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US 40.622                                 W. D.  Heyer

This invention consists in a novel and very simple arrangement of the parts of a sewing machine for making a chain-stitch with a single thread, whereby the whole are enabled to be made entirely of one piece of metal. 

November 17, 1863

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US 40.657                                 L.  Bollmann

Improvements applied to a Grover & Baker family machine.

November 17, 1863

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DECEMBER 1863

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US 40.736                                J.  Coignard

Improvement in Shuttles for Sewing Machines.

December 1, 1863

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US 40.853                                 W. S.  Pratt

Running Stitch Machine.

December 8, 1863

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REISSUED IN 1863

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US RE 1.388                          James G. Wilson

Assignee of William H. Akins & J. D.  Felthousen

Improvements in Sewing Machines

January 20, 1863

Specification forming part of Letters Patent US 8.282 dated August 5, 1851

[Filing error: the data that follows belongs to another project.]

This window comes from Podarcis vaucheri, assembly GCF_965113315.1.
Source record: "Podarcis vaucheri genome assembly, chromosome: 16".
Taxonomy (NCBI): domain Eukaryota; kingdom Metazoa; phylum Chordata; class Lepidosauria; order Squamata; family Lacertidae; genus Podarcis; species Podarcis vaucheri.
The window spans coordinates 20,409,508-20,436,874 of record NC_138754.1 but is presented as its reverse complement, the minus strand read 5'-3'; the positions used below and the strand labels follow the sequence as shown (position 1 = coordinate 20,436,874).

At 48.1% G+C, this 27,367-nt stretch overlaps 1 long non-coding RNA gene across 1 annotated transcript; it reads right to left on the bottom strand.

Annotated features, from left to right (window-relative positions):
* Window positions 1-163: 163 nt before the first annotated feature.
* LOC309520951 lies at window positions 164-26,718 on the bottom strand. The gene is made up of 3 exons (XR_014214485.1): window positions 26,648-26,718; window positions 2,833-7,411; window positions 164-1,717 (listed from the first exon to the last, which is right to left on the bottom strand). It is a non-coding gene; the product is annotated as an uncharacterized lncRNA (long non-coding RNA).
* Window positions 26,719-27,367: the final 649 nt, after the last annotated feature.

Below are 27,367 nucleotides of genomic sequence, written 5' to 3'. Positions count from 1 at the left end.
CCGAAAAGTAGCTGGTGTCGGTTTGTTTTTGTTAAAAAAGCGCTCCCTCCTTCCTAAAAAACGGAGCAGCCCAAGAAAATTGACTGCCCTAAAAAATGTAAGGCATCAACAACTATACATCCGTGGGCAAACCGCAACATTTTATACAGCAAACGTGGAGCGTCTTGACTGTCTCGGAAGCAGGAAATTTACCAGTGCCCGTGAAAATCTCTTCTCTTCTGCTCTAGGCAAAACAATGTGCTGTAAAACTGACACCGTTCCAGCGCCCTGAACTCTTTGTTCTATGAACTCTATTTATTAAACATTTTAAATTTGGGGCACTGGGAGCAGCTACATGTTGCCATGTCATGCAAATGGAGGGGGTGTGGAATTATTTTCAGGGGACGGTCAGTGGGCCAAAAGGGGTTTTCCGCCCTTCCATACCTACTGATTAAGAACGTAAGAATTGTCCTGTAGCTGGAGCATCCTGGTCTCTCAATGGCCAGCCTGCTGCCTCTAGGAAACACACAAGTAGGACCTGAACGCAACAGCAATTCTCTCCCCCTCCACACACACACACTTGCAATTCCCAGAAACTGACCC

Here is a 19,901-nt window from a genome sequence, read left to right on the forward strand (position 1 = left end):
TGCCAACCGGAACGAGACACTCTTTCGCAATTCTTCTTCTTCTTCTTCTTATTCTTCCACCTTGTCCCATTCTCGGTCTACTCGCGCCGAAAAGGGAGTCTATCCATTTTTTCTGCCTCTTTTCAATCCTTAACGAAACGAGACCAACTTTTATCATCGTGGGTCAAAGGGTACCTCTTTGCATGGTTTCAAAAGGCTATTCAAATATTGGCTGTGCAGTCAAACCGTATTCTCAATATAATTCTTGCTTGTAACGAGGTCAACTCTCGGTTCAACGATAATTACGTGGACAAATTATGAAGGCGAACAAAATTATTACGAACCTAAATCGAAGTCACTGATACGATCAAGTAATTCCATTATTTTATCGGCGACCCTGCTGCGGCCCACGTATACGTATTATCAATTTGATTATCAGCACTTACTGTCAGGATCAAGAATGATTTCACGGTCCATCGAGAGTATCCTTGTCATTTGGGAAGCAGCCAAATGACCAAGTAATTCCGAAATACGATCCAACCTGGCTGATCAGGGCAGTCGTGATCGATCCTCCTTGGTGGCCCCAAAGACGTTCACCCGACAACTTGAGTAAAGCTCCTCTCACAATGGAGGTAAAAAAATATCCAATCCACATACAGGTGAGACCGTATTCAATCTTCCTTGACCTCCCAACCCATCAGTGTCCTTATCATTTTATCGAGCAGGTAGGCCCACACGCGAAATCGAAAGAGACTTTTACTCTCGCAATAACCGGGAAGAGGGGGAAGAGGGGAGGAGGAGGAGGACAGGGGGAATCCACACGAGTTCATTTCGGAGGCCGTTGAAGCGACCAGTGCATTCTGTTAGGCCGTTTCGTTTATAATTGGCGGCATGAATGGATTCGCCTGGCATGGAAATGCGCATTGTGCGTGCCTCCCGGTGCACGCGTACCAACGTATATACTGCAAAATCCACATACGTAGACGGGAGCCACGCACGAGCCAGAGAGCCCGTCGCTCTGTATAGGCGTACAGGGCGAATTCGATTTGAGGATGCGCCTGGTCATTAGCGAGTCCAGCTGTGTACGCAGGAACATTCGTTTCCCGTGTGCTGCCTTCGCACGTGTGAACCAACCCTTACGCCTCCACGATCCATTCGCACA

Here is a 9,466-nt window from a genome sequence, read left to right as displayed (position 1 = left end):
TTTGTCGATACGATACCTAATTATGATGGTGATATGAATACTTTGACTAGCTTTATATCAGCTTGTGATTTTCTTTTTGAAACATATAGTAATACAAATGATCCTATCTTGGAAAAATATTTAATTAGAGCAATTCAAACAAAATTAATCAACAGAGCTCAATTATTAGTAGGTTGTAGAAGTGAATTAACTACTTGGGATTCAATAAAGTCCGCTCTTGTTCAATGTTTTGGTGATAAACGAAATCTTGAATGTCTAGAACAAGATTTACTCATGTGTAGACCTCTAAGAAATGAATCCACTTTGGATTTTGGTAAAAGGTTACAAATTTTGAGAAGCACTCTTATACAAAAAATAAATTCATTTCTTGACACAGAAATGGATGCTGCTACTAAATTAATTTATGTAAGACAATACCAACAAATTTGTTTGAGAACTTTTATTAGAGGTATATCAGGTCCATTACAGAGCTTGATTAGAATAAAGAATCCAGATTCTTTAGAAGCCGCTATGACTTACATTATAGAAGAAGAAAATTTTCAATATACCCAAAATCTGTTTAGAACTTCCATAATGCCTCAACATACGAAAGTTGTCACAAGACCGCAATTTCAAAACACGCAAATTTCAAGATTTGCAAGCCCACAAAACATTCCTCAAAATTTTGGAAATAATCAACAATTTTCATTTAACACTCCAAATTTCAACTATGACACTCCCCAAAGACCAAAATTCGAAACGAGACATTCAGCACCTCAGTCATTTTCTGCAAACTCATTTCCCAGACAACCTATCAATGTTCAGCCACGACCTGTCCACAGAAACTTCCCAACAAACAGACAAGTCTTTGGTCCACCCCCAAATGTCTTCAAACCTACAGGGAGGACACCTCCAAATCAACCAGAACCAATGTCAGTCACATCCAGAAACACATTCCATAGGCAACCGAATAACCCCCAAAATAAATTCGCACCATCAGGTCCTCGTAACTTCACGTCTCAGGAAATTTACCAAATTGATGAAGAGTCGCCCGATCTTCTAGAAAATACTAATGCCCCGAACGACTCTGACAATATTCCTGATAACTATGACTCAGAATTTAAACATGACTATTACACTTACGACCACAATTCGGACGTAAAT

US RE 1.930   Akins & Felthousen dated  April 11, 1865

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US PATENTS IN ...

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           1842   1843   1844   1845   1846   1847   1848   1849   1850  

1851   1852   1853   1854   1855   1856   1857   1858   1859   1860  

1861   1862   1863   1864   1865   1866   1867   1868   1869   1870  

1871   1872   1873   1874   1875   1876   1877   1878   1879   1880  

1881   1882   1883   1884   1885   1886   1887   1888   1889   1890  

1891   1892   1893   1894   1895   1896   1897   1898   1899   1900  

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The United States Patent and Trademark Office (USPTO)

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Report of the Commissioner of Patents for the Year 1863